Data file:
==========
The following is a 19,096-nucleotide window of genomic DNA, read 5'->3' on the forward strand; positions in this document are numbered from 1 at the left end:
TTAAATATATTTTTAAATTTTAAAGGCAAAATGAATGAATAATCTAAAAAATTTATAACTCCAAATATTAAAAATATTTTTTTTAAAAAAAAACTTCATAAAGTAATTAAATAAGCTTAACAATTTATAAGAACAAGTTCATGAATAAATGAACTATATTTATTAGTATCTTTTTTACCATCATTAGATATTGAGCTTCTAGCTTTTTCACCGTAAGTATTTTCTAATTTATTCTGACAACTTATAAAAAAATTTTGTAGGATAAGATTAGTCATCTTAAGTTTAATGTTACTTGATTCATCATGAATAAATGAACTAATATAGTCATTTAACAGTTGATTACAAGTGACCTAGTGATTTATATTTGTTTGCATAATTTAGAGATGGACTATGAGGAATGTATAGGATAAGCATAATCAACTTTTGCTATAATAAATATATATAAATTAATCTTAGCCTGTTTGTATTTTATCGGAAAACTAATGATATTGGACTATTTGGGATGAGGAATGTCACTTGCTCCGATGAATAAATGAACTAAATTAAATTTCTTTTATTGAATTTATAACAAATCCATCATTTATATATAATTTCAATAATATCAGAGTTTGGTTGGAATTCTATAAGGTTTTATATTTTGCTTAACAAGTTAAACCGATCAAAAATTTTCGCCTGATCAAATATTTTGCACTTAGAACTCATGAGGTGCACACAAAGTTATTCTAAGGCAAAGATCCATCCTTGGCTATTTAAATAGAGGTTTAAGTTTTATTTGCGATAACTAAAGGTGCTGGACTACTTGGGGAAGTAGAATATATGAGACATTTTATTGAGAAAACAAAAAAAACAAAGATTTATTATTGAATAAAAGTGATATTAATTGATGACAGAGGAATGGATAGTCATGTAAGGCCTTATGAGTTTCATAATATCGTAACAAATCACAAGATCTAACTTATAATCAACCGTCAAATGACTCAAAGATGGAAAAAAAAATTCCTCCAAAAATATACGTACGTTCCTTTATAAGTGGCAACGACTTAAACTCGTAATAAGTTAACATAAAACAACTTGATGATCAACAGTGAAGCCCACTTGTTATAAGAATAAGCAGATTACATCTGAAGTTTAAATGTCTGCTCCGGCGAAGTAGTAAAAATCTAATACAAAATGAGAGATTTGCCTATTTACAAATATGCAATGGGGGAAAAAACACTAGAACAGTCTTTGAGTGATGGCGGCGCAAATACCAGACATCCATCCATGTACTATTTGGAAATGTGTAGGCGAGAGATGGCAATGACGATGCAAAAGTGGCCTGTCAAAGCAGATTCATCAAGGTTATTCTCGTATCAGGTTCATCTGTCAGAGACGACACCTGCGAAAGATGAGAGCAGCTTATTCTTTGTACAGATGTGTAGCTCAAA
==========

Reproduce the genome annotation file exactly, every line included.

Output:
The following is a 19,096-nucleotide window of genomic DNA, read 5'->3' on the forward strand; positions in this document are numbered from 1 at the left end:
TTAAATATATTTTTAAATTTTAAAGGCAAAATGAATGAATAATCTAAAAAATTTATAACTCCAAATATTAAAAATATTTTTTTTAAAAAAAAACTTCATAAAGTAATTAAATAAGCTTAACAATTTATAAGAACAAGTTCATGAATAAATGAACTATATTTATTAGTATCTTTTTTACCATCATTAGATATTGAGCTTCTAGCTTTTTCACCGTAAGTATTTTCTAATTTATTCTGACAACTTATAAAAAAATTTTGTAGGATAAGATTAGTCATCTTAAGTTTAATGTTACTTGATTCATCATGAATAAATGAACTAATATAGTCATTTAACAGTTGATTACAAGTGACCTAGTGATTTATATTTGTTTGCATAATTTAGAGATGGACTATGAGGAATGTATAGGATAAGCATAATCAACTTTTGCTATAATAAATATATATAAATTAATCTTAGCCTGTTTGTATTTTATCGGAAAACTAATGATATTGGACTATTTGGGATGAGGAATGTCACTTGCTCCGATGAATAAATGAACTAAATTAAATTTCTTTTATTGAATTTATAACAAATCCATCATTTATATATAATTTCAATAATATCAGAGTTTGGTTGGAATTCTATAAGGTTTTATATTTTGCTTAACAAGTTAAACCGATCAAAAATTTTCGCCTGATCAAATATTTTGCACTTAGAACTCATGAGGTGCACACAAAGTTATTCTAAGGCAAAGATCCATCCTTGGCTATTTAAATAGAGGTTTAAGTTTTATTTGCGATAACTAAAGGTGCTGGACTACTTGGGGAAGTAGAATATATGAGACATTTTATTGAGAAAACAAAAAAAACAAAGATTTATTATTGAATAAAAGTGATATTAATTGATGACAGAGGAATGGATAGTCATGTAAGGCCTTATGAGTTTCATAATATCGTAACAAATCACAAGATCTAACTTATAATCAACCGTCAAATGACTCAAAGATGGAAAAAAAAATTCCTCCAAAAATATACGTACGTTCCTTTATAAGTGGCAACGACTTAAACTCGTAATAAGTTAACATAAAACAACTTGATGATCAACAGTGAAGCCCACTTGTTATAAGAATAAGCAGATTACATCTGAAGTTTAAATGTCTGCTCCGGCGAAGTAGTAAAAATCTAATACAAAATGAGAGATTTGCCTATTTACAAATATGCAATGGGGGAAAAAACACTAGAACAGTCTTTGAGTGATGGCGGCGCAAATACCAGACATCCATCCATGTACTATTTGGAAATGTGTAGGCGAGAGATGGCAATGACGATGCAAAAGTGGCCTGTCAAAGCAGATTCATCAAGGTTATTCTCGTATCAGGTTCATCTGTCAGAGACGACACCTGCGAAAGATGAGAGCAGCTTATTCTTTGTACAGATGTGTAGCTCAAA